Angéline Rais (University of London)
Fellow in Research Area 4: "Literary Currencies"
January – March 2024
Assessing German Medieval Literature in the Twentieth Century: The Role of Antiquarian Booksellers
Although an antiquarian bookseller has to master commercial rhetoric to attract buyers, it is his knowledge of rare books and ability to communicate it that allow him to secure deals. As well as ensuring the success of his business, his expertise also contributes to the scholarship on manuscripts and printed items. The first half of the twentieth century is a key moment to explore how members of the trade shaped the way European medieval book heritage was perceived as research object and financial product. Besides an increase in the sale of rare volumes, this period saw the development of scholarship on medieval books and researchers shared their findings and editions of texts in academic publications. Dealers too promoted this study actively by compiling modern catalogues, hiring experts in medieval and literary studies and publishing scholarly journals and monographs.
Rais’s project will provide new insights into this by showing how booksellers working in German-speaking countries between 1900 and 1945 played an important role in valuing German medieval literary texts. Using descriptions and prices in catalogues produced by some of the main dealers of the time, including the brothers Ludwig (1840–1928) and Jacques (1854–1937) Rosenthal, based in Munich, Martin Breslauer (1871–1940) in Berlin and Karl W. Hiersemann (1854–1928) in Leipzig, her research focuses on the ways in which works produced in the Middle Ages were considered in a scholarly and economic perspective. By doing so, it also analyses how texts written for example by Rudolf von Ems, Wolfram von Eschenbach and Hugo von Trimberg were revaluated several centuries after their production by booksellers who did not appreciate them for their contents primarily but as merchandise. This will illustrate the close relationship between market and scholarship which were and still are interlinked and fuelled each other.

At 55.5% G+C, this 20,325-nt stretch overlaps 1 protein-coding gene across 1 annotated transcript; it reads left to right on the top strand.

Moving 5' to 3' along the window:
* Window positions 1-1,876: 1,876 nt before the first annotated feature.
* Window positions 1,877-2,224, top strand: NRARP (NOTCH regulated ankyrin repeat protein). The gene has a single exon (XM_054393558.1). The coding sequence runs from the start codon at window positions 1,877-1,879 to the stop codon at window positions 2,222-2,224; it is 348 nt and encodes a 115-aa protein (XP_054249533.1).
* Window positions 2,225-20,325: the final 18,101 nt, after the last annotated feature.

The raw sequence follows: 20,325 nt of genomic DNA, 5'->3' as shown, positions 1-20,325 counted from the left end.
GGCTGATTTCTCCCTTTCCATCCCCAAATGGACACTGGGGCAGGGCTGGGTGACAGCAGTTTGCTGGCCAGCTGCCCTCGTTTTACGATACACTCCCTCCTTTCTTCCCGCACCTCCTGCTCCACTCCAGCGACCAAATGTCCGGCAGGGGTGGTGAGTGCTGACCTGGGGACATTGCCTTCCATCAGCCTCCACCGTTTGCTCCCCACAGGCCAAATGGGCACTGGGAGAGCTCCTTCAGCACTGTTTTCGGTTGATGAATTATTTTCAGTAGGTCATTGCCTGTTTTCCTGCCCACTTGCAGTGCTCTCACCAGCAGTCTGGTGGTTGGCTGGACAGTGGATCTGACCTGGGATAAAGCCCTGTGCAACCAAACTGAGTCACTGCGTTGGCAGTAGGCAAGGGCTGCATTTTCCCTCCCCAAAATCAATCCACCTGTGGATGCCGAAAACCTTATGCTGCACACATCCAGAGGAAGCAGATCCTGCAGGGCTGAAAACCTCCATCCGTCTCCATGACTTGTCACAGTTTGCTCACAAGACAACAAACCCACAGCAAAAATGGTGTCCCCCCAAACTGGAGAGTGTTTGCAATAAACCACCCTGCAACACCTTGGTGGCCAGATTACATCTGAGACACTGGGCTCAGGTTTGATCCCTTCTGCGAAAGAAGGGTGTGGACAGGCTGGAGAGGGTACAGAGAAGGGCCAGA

Angéline Rais is an early career research fellow at the Institute of English Studies, based in the School of Advanced Study at the University of London. She works in the history of the book, specialising in the study of the antiquarian book-trade and the formation of libraries in the nineteenth and twentieth centuries. Her doctoral thesis (Oxford, in preparation for publication) investigated the market in rare books in Switzerland in the first half of the nineteenth century through the acquisitions of the English collector Sir Thomas Phillipps (1792–1872) there in 1822–23 and their dispersal after his death. As a postdoctoral fellow on the ERC-funded CULTIVATE MSS Project (University of London), she explored the activities of German antiquarian booksellers, in particular Jacques Rosenthal (1854–1937) of Munich and Martin Breslauer (1871–1940) of Berlin, in the early twentieth century. Her current research develops this topic and examines the contributions of dealers to the scholarship on medieval manuscript and printed books. She has also catalogued rare books at Lambeth Palace Library in London, the Bibliothèque Mazarine in Paris, the Bibliothèque cantonale et universitaire in Fribourg (Switzerland) and the Médiathèque-Valais in Sion (Switzerland).